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I have a string like the following "0:07:38.701" which means 0 hours, 7 minutes, 38 seconds and 701 ms.

I then have a datetime object like the following: datetime.datetime(1945, 1, 3, 11, 45, 0, 44000)

I would like to add these times (the first one is a delta, while the second is an absolute time reference) and get a new datetime.datetime object.

How can I do this?

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4 Answers 4

up vote 2 down vote accepted

Once you have a datetime and a timedelta, adding them is as simple as using the + operator:

>>> dt = datetime.datetime(1945, 1, 3, 11, 45, 0, 44000)
>>> td = datetime.timedelta(hours=0, minutes=7, seconds=38.701)
>>> dt + td
datetime.datetime(1945, 1, 3, 11, 52, 38, 745000)

There is no built-in parser for timedelta objects akin to strptime for datetime objects.

You can sometimes fake it by actually parsing the string as a datetime, then extracting the fields to build a timedelta, but this is both hacky and complicated—and, for your simple format, you can write one trivially:

def strpdelta(s):
    hr, min, sec = map(float, s.split(':'))
    return datetime.timedelta(hours=hr, minutes=min, seconds=sec)
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You can use a time delta:

>>> import datetime, re
>>> s = "0:07:38.701"
>>> hours, minutes, seconds = [float(val) for val in s.split(':')]
>>> delta = datetime.timedelta(hours=hours, minutes=minutes, seconds=seconds)
>>> datetime.datetime(1945, 1, 3, 11, 45, 0, 44000) + delta
datetime.datetime(1945, 1, 3, 11, 52, 38, 745000)
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Thanks. Any way to convert the string to a timedelta in first place? (e.g. something similar to datetime.strptime) – Josh Oct 7 '13 at 21:09
@Josh, as abarnert points out, there is no builtin parser for timedeltas, but if you know the format before hand, it should not be too complicated (see my updated answer). – miku Oct 7 '13 at 21:16
There's no need to parse out the milliseconds separately; 38.701 is a perfectly valid seconds argument. Also, you've left out the hours. Also, using a regex is overkill here; if you were using it to write something more robust than just split(':') that would be one thing, but here the added complexity is actually making it less robust… – abarnert Oct 7 '13 at 21:17
@abarnert, thanks for the hints, I updated my answer. – miku Oct 7 '13 at 21:19
@miku: The new version won't work, because int('38.701') is a ValueError (and, even if it weren't, it would obviously lose the millis part). – abarnert Oct 7 '13 at 21:21

EDIT: As pointed out in the comment, timedelta can handle float values. i.e. if seconds=38.701, it will convert it to seconds and milliseconds

from datetime import timedelta, datetime

dtime = datetime(1945, 1, 3, 11, 45, 0, 44000)
str = "0:07:38.701"

elems = str.split(':')
hr, min, sec= int(elems[0]), int(elems[1]), float(elems[2])

tdelta = timedelta(hours=hr, minutes=min, seconds=sec)

new_datetime = dtime + tdelta

Version before edit:

from datetime import timedelta, datetime

dtime = datetime(1945, 1, 3, 11, 45, 0, 44000)
str = "0:07:38.701"

stuff = str.split(':')
elems = stuff[:-1] + stuff[2].split('.')
hr, min, sec, mls= int(elems[0]), int(elems[1]), int(elems[2], int(elems[3]))

tdelta = timedelta(hours=hr, minutes=min, seconds=sec, milliseconds=mls)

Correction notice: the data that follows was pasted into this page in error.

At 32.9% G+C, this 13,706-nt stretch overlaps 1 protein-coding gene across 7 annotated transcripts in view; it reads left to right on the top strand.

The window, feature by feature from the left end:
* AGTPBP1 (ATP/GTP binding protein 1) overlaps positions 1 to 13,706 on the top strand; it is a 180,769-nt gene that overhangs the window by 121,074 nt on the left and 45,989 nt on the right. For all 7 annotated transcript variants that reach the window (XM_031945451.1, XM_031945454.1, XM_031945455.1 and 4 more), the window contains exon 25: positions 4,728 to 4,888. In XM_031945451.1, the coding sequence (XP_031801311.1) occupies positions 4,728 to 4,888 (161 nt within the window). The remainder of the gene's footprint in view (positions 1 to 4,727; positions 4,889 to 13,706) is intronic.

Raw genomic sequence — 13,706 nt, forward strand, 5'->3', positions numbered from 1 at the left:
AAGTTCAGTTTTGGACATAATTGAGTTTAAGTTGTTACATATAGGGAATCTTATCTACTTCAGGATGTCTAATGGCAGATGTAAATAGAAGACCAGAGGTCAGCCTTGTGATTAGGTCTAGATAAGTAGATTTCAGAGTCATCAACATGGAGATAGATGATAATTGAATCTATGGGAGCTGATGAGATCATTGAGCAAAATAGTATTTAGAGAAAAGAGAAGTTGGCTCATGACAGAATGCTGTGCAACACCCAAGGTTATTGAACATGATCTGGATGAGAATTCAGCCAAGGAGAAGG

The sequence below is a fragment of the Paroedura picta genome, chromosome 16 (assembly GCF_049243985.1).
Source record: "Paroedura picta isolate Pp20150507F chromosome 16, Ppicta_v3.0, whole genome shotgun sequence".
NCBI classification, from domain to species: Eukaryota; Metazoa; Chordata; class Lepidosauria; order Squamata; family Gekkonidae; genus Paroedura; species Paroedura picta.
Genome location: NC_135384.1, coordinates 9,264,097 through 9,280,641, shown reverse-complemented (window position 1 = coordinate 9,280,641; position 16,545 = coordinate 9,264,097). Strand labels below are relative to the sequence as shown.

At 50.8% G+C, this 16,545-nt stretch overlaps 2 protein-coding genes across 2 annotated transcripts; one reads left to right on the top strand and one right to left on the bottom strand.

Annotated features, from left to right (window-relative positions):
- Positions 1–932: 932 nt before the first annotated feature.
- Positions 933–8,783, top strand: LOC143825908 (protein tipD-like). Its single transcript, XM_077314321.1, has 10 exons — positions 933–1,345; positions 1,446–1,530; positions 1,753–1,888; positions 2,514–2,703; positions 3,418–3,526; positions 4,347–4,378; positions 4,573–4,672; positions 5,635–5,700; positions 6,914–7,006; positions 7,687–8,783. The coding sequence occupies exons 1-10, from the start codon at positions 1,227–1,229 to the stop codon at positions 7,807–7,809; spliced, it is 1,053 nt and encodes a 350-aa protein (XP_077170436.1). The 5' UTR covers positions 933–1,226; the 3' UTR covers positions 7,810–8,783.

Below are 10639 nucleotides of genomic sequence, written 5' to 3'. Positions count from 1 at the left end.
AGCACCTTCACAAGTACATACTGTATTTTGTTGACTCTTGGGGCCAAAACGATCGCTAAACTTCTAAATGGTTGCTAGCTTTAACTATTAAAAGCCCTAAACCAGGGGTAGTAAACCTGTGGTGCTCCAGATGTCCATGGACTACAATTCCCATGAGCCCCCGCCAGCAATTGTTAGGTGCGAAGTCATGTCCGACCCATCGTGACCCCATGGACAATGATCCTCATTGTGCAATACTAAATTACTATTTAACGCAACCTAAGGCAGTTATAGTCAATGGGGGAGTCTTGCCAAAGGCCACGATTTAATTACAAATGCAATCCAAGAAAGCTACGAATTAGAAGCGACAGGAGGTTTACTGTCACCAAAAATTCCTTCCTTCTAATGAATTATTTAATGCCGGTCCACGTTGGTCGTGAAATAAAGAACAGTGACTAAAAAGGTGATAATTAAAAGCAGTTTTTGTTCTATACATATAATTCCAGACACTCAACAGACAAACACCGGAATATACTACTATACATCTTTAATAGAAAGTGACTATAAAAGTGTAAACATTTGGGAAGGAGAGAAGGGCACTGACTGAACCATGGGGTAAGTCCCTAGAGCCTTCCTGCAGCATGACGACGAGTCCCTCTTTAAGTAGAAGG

new_datetime = dtime + tdelta
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You don't need to parse the milliseconds out; timedelta can handle float values. And the extra complexity let you to at least two bugs here: elems[2] is the unsplit seconds part, like 38.701, which will raise a ValueError when you call int on it; elems[3] is the integral part of the seconds part, so you'll end up with milliseconds=38 instead of milliseconds=701. You can fix that by using elems[3] and elems[4] for the last part, but I wouldn't exactly call that obviously correct; someone would have to read and think about the code to figure out that it works right. – abarnert Oct 7 '13 at 21:18
Your new version still doesn't work; int(elems[2]) is still a ValueError. And if you fix this, it's exactly the same as the two answers that already exist. – abarnert Oct 7 '13 at 21:22
Thankyou for pointing out the 'seconds could be float part'. Also fixed the millisecond=38 in the previous answer. Yes the answers are similar. When I started writing the answer, the first answer was not edited for string conversion and the second answer wasn't posted. – shshank Oct 7 '13 at 21:30

One more solution, and my favorite so far since it requires no manual parsing and uses existing functionality in datetime to parse dates in string format:

# Input times:
init_time       =  datetime.datetime(1945, 1, 3, 11, 45, 0, 44000)
time_to_add_str = '0:00:05.00'

# Adding them up:
time_to_add = datetime.strptime(time_to_add_str, '%H:%M:%S.%f') - datetime(1900,1,1)
final_time  = time_to_add  + init_time
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You really think [float(val) for val in s.split(':')] is more complicated/brittle/whatever than datetime.strptime(s, '%H:%M:%S.%f') - datetime(1900,1,1)? – abarnert Oct 22 '13 at 21:45
Thanks @abarnert - I guess that I what I like about this approach is that it uses existing functionality to parse dates in string format (strptime), but you are right, it's a very close call. – Josh Oct 22 '13 at 21:57
What I don't like about it is that it relies on knowing about the 1900-1-1-default rule, which is actually only really guaranteed for strftime, not strptime. But that's a pretty minor quibble; the only real downside to doing it this way is that it's not nicely extensible to days or beyond—and since you're not in any way implying that it is, or giving any indication that you want to do that, that isn't relevant here. – abarnert Oct 22 '13 at 22:19

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